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The D.C.-Area Government Bubble



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As my colleague Matt Mitchell says, “Virginia has a federal bubble, because it is just not sustainable.” This week’s chart illustrates that point. Using data from the U.S. Census Bureau’s “Consolidated Federal Funds Report for Fiscal Year 2010,” it shows the states with the largest and smallest share of their economies fueled by the federal government.

As you can see, the Maryland and Virginia economies have grown increasingly reliant on federal government spending; roughly a third of Virginia’s economy relies upon the federal government. States that receive large defense payouts are among the top recipients of federal funding; one-third of federal expenditures in Alaska, Virginia, and Hawaii are spent on defense. On the other hand, one third of federal funding to Maryland and Connecticut goes to health and human services.

It is interesting to note that the Census data and this chart exclude the District of Columbia, which receives $102,904 per capita in total federal expenditures. Needless to say, when it comes to federal dependency, D.C. eclipses all these other states.

It’s true that D.C., Virginia, and Maryland have suffered less than other states during the recession thanks to their proximity to the federal government. However, to Matt’s point, when and if the funding goes away — when the federal bubble bursts — these states could find themselves in a very uncomfortable situation. The Washington Examiner has a good article illustrating this point this morning:

Federal spending cuts will ravage the Washington-area economy, and businesses are preparing for the worst with hiring freezes and budget cuts of their own, according to local economic experts.

Virginia, Maryland and the District are among the top five jurisdictions where federal procurement dollars were spent in 2010, with $78.9 billion spent in the Washington region last year, according to a report by the Greater Washington Initiative.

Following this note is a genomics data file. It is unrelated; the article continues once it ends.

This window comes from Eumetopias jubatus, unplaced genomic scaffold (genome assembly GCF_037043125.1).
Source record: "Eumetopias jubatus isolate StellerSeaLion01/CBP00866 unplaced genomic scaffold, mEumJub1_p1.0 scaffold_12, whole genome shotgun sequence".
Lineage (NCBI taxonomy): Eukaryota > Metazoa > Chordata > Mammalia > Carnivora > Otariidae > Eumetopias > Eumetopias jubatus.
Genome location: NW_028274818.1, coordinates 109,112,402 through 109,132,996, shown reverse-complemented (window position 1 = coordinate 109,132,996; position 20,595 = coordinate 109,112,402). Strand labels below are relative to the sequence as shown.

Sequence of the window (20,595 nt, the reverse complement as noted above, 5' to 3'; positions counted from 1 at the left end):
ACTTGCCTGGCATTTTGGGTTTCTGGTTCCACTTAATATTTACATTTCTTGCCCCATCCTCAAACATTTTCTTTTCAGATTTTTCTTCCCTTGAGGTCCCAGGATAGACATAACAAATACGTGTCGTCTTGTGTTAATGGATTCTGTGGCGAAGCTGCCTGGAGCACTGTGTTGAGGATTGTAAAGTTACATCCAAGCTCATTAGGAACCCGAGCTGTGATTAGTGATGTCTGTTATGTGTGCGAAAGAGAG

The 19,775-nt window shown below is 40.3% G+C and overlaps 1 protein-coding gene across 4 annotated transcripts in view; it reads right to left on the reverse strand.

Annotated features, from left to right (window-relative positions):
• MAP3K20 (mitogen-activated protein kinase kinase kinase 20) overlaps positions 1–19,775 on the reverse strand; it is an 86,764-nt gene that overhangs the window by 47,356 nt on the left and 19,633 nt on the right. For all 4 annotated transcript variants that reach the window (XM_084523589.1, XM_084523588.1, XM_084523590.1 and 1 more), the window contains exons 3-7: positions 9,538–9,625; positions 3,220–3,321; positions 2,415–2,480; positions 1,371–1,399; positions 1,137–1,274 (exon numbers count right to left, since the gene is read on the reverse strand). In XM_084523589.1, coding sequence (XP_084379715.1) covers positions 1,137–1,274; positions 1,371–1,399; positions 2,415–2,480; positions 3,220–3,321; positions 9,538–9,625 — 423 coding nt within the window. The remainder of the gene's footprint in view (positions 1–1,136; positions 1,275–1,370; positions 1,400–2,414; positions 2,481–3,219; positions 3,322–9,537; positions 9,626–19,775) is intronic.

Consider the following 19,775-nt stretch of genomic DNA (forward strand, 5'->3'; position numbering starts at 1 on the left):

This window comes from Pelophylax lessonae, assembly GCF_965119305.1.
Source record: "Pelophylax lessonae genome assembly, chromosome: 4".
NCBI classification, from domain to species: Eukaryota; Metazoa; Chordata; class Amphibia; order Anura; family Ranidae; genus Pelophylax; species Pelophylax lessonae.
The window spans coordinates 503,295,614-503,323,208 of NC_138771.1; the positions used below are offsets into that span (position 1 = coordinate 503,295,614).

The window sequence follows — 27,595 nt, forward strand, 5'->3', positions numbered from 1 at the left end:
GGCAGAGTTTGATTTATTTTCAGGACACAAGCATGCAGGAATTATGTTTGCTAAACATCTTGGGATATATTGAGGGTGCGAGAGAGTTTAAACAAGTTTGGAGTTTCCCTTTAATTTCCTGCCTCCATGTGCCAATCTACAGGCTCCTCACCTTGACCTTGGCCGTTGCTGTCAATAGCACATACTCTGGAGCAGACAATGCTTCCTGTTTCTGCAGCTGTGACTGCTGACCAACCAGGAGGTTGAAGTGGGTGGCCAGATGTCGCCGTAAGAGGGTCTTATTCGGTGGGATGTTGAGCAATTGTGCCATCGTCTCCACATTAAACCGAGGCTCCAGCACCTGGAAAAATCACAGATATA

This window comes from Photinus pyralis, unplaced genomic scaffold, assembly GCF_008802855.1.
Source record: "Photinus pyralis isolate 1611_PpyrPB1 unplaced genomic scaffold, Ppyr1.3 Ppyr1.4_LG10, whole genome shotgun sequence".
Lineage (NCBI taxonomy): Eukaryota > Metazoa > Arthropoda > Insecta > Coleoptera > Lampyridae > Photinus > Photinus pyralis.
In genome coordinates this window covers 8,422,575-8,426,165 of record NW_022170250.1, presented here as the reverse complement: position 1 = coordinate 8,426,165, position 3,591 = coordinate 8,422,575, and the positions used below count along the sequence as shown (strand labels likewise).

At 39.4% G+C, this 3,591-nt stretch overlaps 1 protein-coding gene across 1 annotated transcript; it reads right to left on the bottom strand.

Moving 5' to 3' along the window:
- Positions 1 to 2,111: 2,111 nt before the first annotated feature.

But that flow of cash may slow dramatically. [...]

The federal government makes up 12.8 percent of jobs in the region, but the scope of the federal government’s impact extends to nearly every other sector, according to John Stell, economist with PricewaterhouseCoopers. It’s the other 77 percent of job sectors, such as commercial real estate, hotels, airports, and even dining and retail industries, that will all feel the weight of the budget ax, he said.

While spending cuts spare individuals from tax increases, the effect of the supercommittee’s failure won’t be lost on the region’s government contractors, as well as real estate, travel, and hospitality industries in the region that rely on the benefits of a robust federal work force.

The whole thing is here.

Update: Talking about Virginia and Maryland, The Examiner also has a story today about how they are at the top of nation for food-stamp fraud. Here is the list of lost money per every $100 in food-stamp benefits in FY2010:

  1. Connecticut
  2. Maryland
  3. Vermont
  4. Nevada
  5. Virginia

The District is only 21st on this list.



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